Term Paper: Exploitation at Work Sweatshops

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Exploitation at Work

Sweatshops more often than not conjure images of slavery albeit in the context of our modern, industrialized world. The existence of sweatshops particularly in Third World countries has been brought to the world's attention because of the debauched working conditions characterized by long work hours, low wages, physically and psychologically hazardous work areas, and, in some cases, repressive employer-employee relations. Anti-sweatshop campaigns have especially brought to the fore the plight of women and children who are employed in factory work for the cheap labor they offer. While sweatshops have found defenders among the ranks of scholars in the likes of Nobel Memorial Prize in Economic Sciences awardee Paul Krugman and noted pro-globalization writer Johan Norberg, social movements have continually launched campaigns against these exploitative working conditions particularly in developing and least-developed countries, which have spawned interesting debates that continue to brew on extreme sides of the political fence. And as these discourses fight for supremacy in the public consciousness, this paper attempts to provide explanation as to why such conditions of modern slavery exists even in this time and so-called age of technological progress. Attempt will also be made to explore various means to put an end to the exploitation of women and children in the workplace, particularly the role of those from the First World in improving the lives of those in the Third World without resorting to accepting the "no-alternative-to-sweatshops" perspective that some of its proponents would have the consuming public believe.

Slavery has turned up into our modern world in ways that has evolved along with the economic and technological revolution the world has undergone. The shift of economies from the primary and secondary sectors into the tertiary sector of services reveals the persistence of exploitation in the workplace, which exists particularly in factories of First World multinational companies in Third World countries that particularly employ among their ranks women and children. As the world's economies become more integrated and flattened, as noted author Thomas Friedman put it, more and more poor countries found their competitiveness in the cheap labor that their low-skilled population can offer. As multinational companies find the means to maximize their profits, developing and least-developed countries offer fertile ground for relocating their manufacturing operations where costs can be cut to the very least while allowing them more room to maximize profit. This has brought the emergence of new forms of exploitation in the labor sector, particularly of women and children. These changes in the socioeconomic and technological landscape more commonly known as globalization is the primary reason why exploitation of women and children in the workplace persist all over the world, even in industrialized countries such as the United States. According to Green America, a U.S.-based, not-for-profit organization working towards social justice and environmentally sustainable economies, sweatshops exist primarily because of this profit-maximization objective of multinational companies (Green America). As companies demand the lowest prices for the goods their suppliers from abroad supply to offer the lowest possible price to the consumers, employment of low-skilled women and children are the best option. While women and children are commonly part of the labor force, a practice which is not altogether uncommon in developing and least-developed economies, what is deplorable is the conditions and contexts wherein these women and children are subjected to. Apart from low wages, working conditions are poor compared even to the minimum standards set by the International Labour Organization, to which most countries of the world are members and are bound by its labor conventions. This combination of low wages and poor working conditions make up the exploitative relations in the workplace. In two words, the exploitation of children and women are a manifestation of the corruption of the human mind and soul that is driven by greed and competition that characterize the companies of the global world (Green America).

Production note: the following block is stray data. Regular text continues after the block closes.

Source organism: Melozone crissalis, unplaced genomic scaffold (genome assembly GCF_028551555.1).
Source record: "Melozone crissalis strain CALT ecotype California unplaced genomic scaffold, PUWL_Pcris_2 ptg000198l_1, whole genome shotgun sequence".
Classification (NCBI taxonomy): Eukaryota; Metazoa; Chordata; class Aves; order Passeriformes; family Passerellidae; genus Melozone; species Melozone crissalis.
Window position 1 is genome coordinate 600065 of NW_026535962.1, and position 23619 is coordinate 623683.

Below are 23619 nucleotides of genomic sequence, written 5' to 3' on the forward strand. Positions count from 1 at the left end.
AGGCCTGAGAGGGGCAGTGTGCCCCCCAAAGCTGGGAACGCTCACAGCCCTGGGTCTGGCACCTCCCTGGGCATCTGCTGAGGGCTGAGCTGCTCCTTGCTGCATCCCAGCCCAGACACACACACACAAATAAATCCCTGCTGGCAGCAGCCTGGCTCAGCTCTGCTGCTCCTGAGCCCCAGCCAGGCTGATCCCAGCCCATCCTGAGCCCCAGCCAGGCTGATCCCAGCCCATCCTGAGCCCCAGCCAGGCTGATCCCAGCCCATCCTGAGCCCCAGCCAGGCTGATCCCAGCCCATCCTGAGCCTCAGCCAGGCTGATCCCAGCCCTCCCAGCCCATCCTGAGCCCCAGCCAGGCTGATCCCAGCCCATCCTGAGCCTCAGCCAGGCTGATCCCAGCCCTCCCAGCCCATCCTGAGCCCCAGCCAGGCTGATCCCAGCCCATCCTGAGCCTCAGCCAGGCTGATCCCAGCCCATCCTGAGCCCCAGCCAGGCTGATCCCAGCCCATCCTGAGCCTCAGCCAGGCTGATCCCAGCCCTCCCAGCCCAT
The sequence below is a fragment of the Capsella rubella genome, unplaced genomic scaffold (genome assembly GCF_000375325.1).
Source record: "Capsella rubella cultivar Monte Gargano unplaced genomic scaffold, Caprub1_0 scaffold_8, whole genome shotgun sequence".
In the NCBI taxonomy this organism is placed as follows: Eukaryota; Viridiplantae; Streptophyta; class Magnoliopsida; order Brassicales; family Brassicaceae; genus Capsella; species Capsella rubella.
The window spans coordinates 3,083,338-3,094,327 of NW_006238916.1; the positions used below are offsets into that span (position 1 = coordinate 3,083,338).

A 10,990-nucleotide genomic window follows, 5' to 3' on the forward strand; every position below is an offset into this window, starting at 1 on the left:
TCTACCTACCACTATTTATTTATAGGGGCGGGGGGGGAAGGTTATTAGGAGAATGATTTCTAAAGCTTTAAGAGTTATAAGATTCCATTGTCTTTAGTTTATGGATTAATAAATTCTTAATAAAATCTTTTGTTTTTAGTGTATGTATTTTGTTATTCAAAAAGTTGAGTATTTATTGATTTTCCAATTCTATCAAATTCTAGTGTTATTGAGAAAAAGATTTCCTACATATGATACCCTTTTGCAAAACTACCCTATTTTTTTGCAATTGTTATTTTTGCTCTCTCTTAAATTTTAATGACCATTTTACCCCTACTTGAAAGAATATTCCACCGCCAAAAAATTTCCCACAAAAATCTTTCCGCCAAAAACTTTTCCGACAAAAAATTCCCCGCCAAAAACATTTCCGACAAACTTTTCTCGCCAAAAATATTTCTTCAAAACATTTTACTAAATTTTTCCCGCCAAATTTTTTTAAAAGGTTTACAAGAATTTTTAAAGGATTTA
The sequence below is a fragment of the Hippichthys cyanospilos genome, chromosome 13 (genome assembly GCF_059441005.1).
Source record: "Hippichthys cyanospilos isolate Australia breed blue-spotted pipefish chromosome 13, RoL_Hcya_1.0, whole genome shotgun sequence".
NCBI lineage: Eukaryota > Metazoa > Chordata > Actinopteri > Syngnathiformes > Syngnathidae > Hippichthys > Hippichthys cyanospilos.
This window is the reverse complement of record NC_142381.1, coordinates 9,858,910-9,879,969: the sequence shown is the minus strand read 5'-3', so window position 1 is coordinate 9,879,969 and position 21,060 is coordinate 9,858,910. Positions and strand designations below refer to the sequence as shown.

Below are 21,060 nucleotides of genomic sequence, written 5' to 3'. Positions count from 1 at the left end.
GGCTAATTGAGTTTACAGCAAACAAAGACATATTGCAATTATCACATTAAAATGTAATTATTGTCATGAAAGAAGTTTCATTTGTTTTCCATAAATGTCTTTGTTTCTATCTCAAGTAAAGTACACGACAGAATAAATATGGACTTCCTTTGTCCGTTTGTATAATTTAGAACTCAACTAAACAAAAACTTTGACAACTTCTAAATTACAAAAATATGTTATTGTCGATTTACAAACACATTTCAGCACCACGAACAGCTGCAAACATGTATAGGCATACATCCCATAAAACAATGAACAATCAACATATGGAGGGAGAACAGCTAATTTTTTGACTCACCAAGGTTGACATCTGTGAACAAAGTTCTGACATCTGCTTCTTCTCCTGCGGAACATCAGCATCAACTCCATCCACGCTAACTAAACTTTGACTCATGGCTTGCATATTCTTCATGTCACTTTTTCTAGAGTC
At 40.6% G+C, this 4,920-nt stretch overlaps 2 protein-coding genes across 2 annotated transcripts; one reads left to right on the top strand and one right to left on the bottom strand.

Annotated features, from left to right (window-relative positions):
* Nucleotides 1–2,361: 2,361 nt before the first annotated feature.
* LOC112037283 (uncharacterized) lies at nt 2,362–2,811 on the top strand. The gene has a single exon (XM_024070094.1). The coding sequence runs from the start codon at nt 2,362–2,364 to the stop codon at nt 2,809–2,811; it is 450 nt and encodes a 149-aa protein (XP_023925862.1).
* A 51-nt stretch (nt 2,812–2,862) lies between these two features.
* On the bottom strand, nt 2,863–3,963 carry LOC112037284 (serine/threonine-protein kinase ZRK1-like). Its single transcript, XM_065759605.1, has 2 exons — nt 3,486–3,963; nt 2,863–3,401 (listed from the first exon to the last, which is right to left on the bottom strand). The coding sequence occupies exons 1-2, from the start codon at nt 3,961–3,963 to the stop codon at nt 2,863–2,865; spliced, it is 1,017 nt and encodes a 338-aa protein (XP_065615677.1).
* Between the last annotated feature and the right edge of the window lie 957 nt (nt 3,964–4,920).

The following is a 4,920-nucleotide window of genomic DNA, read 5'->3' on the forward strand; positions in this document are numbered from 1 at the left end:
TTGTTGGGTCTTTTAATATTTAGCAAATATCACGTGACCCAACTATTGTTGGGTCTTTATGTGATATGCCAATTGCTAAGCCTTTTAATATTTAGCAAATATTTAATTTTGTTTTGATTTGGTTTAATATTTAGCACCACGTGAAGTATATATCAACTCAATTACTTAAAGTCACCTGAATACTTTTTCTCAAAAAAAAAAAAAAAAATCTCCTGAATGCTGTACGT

Defenders of sweatshops justify its existence with such arrangements as better employment alternatives to the more back-breaking work under the heat… [END OF PREVIEW]

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Exploitation at Work Sweatshops.  (2009, January 31).  Retrieved August 20, 2019, from https://www.essaytown.com/subjects/paper/exploitation-work-sweatshops-often/58196

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"Exploitation at Work Sweatshops."  Essaytown.com.  January 31, 2009.  Accessed August 20, 2019.